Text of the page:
Marine Laws and Policy

Marine Laws and Policy


Laws Governing Protection of Coastal and Marine Areas

Wild Life Protection Act (WLPA), 1972

The WLPA is the primary law used for the creation of MPAs in India. It provides for the declaration of four kinds of protected areas - national parks, sanctuaries, conservation reserves, and community reserves.[1]. These categories are meant to promote in situ conservation of species by preventing human incursion in their habitats[2]. The WLPA is said to be a terrestrially oriented law that is applied to protect coastal and marine areas[3]. and there are no separate provisions laid out in the Act to declare MPAs.

  • Categories of MPA


  • Regulatory Purview

    1. Within National Parks and Sanctuaries destruction, exploitation or removal of wildlife, entering the sanctuary with a weapon, using injurious substances to endanger wildlife are prohibited unless a permit in this regard is required from the Chief Wildlife Warden.
    2. Within ten kilometres of any sanctuary or national park, persons possessing arms are required to register themselves with the CWW. Entry without permit and with a weapon are offences.
    3. All rights over lands proposed to be included as a NP will vest with the State Government. Rights over lands may continue to remain with the individual or may be acquired by the State Government in Sanctuaries
    4. Protection measures are not as stringent in Conservation Reserves and Community Reserves as compared to NPs and Sanctuaries in terms of restriction on permissible activities.

  • Agencies Responsible for Implementation

    1. Forest, Police Departments and Wildlife Crime Control Bureau empowered to investigate wildlife crimes, implement and enforce the provisions of the Act.
    2. Coastal Police (part of the police force in each coastal state) to assist the Forest Department with implementing and enforcing the WLPA and for along the coasts and near shore habitats including the islands.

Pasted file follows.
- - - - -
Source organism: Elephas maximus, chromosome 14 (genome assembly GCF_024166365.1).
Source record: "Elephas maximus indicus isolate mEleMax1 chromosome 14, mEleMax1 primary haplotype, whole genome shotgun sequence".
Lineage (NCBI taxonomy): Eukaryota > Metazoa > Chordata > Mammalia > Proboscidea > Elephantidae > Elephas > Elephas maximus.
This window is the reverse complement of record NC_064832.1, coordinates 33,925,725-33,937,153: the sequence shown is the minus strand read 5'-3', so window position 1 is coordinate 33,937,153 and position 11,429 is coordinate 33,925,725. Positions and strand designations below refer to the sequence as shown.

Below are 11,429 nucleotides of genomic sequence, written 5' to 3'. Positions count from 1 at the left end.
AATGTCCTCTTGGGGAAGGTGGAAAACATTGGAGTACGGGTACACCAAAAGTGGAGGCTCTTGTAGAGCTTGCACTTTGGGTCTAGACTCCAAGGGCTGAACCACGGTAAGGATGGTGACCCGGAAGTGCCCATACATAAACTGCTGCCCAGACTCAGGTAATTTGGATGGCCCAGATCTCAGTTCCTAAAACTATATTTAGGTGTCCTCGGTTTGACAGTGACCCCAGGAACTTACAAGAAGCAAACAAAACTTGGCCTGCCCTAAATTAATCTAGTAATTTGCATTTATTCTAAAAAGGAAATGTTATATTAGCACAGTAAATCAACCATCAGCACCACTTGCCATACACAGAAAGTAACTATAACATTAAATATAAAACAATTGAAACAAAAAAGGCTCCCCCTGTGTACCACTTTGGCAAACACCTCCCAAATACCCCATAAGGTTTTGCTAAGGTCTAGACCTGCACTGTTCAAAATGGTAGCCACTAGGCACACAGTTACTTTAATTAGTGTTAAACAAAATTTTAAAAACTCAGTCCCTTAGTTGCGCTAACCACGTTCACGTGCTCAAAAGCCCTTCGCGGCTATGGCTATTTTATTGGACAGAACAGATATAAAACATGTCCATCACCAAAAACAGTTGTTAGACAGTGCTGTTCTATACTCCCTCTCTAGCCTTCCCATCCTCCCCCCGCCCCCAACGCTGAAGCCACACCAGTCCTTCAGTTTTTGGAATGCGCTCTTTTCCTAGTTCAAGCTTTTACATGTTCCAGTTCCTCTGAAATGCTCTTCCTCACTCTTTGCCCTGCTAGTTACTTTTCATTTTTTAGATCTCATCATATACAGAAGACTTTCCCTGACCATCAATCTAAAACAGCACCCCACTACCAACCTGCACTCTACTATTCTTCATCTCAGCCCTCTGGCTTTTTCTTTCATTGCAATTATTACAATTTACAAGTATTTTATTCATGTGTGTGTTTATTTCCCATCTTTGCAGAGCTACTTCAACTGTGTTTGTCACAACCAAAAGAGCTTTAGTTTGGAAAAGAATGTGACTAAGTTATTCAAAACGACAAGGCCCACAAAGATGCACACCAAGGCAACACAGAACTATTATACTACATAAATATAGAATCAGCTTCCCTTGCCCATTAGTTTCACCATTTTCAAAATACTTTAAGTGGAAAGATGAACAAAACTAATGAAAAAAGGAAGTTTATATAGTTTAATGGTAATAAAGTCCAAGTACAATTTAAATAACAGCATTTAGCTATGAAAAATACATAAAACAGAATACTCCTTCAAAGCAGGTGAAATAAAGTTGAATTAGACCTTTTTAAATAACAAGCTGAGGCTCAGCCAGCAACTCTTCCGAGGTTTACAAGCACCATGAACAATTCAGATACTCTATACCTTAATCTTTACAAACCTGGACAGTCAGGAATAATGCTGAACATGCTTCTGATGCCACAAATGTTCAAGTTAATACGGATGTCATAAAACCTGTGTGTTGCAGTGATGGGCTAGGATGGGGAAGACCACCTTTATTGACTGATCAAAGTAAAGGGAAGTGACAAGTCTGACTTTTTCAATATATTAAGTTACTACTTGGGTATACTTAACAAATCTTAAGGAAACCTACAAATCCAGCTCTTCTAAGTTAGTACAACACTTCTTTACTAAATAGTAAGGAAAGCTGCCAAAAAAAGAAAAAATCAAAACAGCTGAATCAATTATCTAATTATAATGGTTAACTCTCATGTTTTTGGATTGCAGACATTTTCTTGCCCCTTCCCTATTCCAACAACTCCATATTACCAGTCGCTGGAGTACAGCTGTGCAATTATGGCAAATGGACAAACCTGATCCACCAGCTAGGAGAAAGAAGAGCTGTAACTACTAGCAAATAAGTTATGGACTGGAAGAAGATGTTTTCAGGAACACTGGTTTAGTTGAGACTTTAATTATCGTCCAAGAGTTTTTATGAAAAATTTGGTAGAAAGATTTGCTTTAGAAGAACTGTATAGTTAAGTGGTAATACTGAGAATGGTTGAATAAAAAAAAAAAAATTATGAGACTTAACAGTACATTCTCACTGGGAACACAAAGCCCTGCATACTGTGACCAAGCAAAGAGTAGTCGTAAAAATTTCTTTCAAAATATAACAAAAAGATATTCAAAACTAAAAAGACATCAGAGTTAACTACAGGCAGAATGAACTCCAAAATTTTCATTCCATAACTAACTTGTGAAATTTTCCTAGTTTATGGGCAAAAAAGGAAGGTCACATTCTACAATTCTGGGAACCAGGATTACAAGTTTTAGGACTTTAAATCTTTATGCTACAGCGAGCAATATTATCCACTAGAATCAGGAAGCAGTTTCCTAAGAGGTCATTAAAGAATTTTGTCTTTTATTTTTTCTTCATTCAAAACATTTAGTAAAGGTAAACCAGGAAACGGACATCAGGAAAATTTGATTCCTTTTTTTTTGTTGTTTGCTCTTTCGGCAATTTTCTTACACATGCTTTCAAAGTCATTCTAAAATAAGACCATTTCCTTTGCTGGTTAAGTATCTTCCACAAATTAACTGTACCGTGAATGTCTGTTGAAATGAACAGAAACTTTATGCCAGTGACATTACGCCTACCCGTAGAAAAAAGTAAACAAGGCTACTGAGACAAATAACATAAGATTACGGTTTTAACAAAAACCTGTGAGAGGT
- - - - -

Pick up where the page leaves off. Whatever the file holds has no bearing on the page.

[1] notified under sections 18, 35, 36A and 36C of the WPA

[2] Sections 18 (declaration of a sanctuary); Section 27 to 33 (restrictions in PAs); Section 35 (declaration of national parks); Section 36A to 36D (declaration and management of conservation and community reserves)


The Territorial Waters, Continental Shelf, Exclusive Economic Zone and Other Maritime Zones Act, 1976

The MZA was enacted to provide for matters relating to India’s maritime zones up to 200 nautical miles). As per the Territorial Waters, Continental Shelf, Exclusive Economic Zone and Other Maritime Zones Act, 1976 (MZA), India has four main maritime zones:

Territorial Waters Contiguous Zone Continental Shelf EEZ
Extends up to 12 nautical miles from the coastal baseline Extends up to 24 nautical miles from the coastal baseline Comprises of seabed and subsoil and extends to 200 nautical miles from the coastal baseline Extends to 200 nautical miles from the coastal baseline

At present, most MPAs established under the WLPA are only within the territorial waters of India since the provisions of the WLPA are not applicable to the EEZ. MZA, on the other hand, offers scope for implementation of MPAs in maritime zones beyond the territorial waters.

  • Categories of MPA

    Under the MZA, the Ministry of External Affairs (MoEA), can declare certain areas in the Continental Shelf and in the EEZ as ‘designated areas’ and make provisions for “the protection of marine environment” and “the exploration, exploitation and protection of the resources of in such designated areas.

  • Regulatory Purview

    1. The MZA authorises the Central Government to extend, with restrictions and modifications, any law in force so as to make it applicable to the continental shelf and the EEZs (including designated areas in such areas). For instance, the Protected Area Network in India is limited to coastal areas/regions and has not yet been extended to the open seas.
    2. Therefore, the provisions of the MZA can be used as a mechanism to extend the provisions of the WLPA to create MPAs, such as marine national parks and sanctuaries, in the continental shelf or the EEZs.
    3. Although the WLPA or other environmental laws have not yet been extended to such areas, certain other laws, for example, the Customs Act, 1962 (Customs Act), have been extended to such areas [4]

  • Agencies Responsible for Implementation

    1. Central government comprising ministries such as the Ministry of External Affairs, Ministry of Defence (Navy), Ministry of Home Affairs (Coastguard) to make rules for carrying out the purposes of this Act.
    2. Coastguard and Coastal Police have powers within the territorial waters whereas beyond territorial waters, within EEZ and high seas, it will be the Navy.

[4] Notification S.O. 429(E) dated the 18.07.1986

Environment (Protection) Act, 1986